Saturday, June 11, 2011

Are you thinking of taking up studies again?
Decide what you’d like to gain from continuing your education - will a degree help you in your current role, serve as a career advancement tool for the next job change or provide credentials to move into a different line of work?

Several years ago I quit college because I got a good full-time job. Now I wish I hadn’t because I think my lack of degree is holding me back. What should my next steps be?

Decide what you’d like to gain from continuing your education; this will help determine your next steps.

First of all, if you’re coming down on yourself for leaving college, let it go. Whether it was a good decision, whether you’d do it again, it’s in the past. It may have been the right decision then; personal needs evolve, so it’s time to move forward.

Then focus on what you’re hoping to gain from earning your degree. It sounds as if your interest is based on gaining a professional credential. Does this mean becoming better qualified for your existing role or a progression upon it, or does it mean having the credentials to move into a different line of work? And, are your expectations for what a degree will yield in terms of career advancement realistic?

Consider, too, your intellectual interests. The sweet spot would be the intersection between credential and passion – does the degree you’re considering meet this test? If not, take some time to consider what you’d study if practicality didn’t play a part. Then explore whether there is a way to bring those together. If not, that’s fine; you just don’t want this to turn up as a surprise source of dissatisfaction later.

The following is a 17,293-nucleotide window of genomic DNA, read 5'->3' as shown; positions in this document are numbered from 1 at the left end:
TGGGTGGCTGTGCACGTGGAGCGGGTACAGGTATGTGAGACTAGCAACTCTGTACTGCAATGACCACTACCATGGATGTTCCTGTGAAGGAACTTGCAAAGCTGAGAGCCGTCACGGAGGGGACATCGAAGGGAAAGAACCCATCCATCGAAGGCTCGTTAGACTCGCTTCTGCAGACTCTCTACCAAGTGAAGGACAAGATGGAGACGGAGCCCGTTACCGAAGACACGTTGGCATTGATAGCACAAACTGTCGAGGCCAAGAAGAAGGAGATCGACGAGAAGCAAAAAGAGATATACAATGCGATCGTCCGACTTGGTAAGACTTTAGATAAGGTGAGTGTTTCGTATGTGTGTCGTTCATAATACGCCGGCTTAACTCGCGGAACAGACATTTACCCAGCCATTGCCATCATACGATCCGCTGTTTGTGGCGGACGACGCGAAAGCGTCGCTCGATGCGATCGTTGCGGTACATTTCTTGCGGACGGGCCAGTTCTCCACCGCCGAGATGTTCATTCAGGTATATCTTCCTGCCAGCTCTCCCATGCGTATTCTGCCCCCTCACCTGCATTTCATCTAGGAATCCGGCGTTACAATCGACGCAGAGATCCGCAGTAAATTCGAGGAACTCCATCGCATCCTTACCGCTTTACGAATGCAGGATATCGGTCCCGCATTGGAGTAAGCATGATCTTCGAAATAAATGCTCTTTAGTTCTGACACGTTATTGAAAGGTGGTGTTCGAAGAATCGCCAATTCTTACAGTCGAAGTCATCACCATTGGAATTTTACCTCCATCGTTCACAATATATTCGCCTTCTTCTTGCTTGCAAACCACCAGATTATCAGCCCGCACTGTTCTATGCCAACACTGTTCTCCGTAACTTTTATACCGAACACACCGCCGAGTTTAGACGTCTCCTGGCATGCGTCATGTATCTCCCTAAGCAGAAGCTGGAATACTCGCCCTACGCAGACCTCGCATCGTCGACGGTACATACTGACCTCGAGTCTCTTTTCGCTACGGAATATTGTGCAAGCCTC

Once you’ve determined that a degree will, indeed, provide the career advancement you seek, where, when and how become some of the “going back to school” questions to focus on.

In terms of where, start with the school that you attended in the past, and determine whether it’s a good fit. Even if you choose not to go back there, they may have services to help you, so it’s worth contacting them.

If you choose a different school based on programme content or location, investigate their admissions requirements, examine the programme in-depth, and ask them to review your past course work to determine how much will apply. This can have major cost and time implications, so it’s worth the attention. Also, don’t pin your hopes on one school — identify a short list to pursue.

Next important issue: when will you go? Do you envision an evening and weekend programme? Many are now available for adult learners. Or, do you have the flexibility to do a more traditional programme? Either way, make sure that you plan enough time in your schedule for studying, while not neglecting family, friends or your health.

Finally, think about how to pay for it. Some companies offer tuition assistance, so check this out with your employer. Explore grants and, if you need to, student loans. Again, your past or prospective institute will have resources to help you through this. Build in personal support, too, both at home and at work. You’re taking on a major challenge, so you’ll need people backing you.

Going back to class can be very rewarding, but it pays to plan it carefully to ensure your success.

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